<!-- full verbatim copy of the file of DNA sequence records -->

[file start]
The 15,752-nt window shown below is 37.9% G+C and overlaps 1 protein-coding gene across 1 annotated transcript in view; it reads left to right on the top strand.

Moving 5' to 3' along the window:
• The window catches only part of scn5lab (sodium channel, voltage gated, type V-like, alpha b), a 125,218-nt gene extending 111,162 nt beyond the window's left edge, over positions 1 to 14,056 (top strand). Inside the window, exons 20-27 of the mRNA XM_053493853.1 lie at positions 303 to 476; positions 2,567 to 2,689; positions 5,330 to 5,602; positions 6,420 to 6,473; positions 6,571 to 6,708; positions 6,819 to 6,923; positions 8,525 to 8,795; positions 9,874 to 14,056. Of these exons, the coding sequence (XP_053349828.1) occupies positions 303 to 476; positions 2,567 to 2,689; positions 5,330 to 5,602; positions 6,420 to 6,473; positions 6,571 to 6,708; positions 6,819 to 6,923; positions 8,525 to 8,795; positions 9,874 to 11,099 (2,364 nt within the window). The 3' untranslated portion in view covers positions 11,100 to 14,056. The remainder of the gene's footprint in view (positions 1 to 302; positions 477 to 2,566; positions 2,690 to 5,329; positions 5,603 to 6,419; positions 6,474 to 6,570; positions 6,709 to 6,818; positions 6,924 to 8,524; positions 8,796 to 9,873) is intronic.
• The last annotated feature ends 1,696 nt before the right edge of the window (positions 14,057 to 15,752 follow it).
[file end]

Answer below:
The 15,752-nt window shown below is 37.9% G+C and overlaps 1 protein-coding gene across 1 annotated transcript in view; it reads left to right on the top strand.

Moving 5' to 3' along the window:
• The window catches only part of scn5lab (sodium channel, voltage gated, type V-like, alpha b), a 125,218-nt gene extending 111,162 nt beyond the window's left edge, over positions 1 to 14,056 (top strand). Inside the window, exons 20-27 of the mRNA XM_053493853.1 lie at positions 303 to 476; positions 2,567 to 2,689; positions 5,330 to 5,602; positions 6,420 to 6,473; positions 6,571 to 6,708; positions 6,819 to 6,923; positions 8,525 to 8,795; positions 9,874 to 14,056. Of these exons, the coding sequence (XP_053349828.1) occupies positions 303 to 476; positions 2,567 to 2,689; positions 5,330 to 5,602; positions 6,420 to 6,473; positions 6,571 to 6,708; positions 6,819 to 6,923; positions 8,525 to 8,795; positions 9,874 to 11,099 (2,364 nt within the window). The 3' untranslated portion in view covers positions 11,100 to 14,056. The remainder of the gene's footprint in view (positions 1 to 302; positions 477 to 2,566; positions 2,690 to 5,329; positions 5,603 to 6,419; positions 6,474 to 6,570; positions 6,709 to 6,818; positions 6,924 to 8,524; positions 8,796 to 9,873) is intronic.
• The last annotated feature ends 1,696 nt before the right edge of the window (positions 14,057 to 15,752 follow it).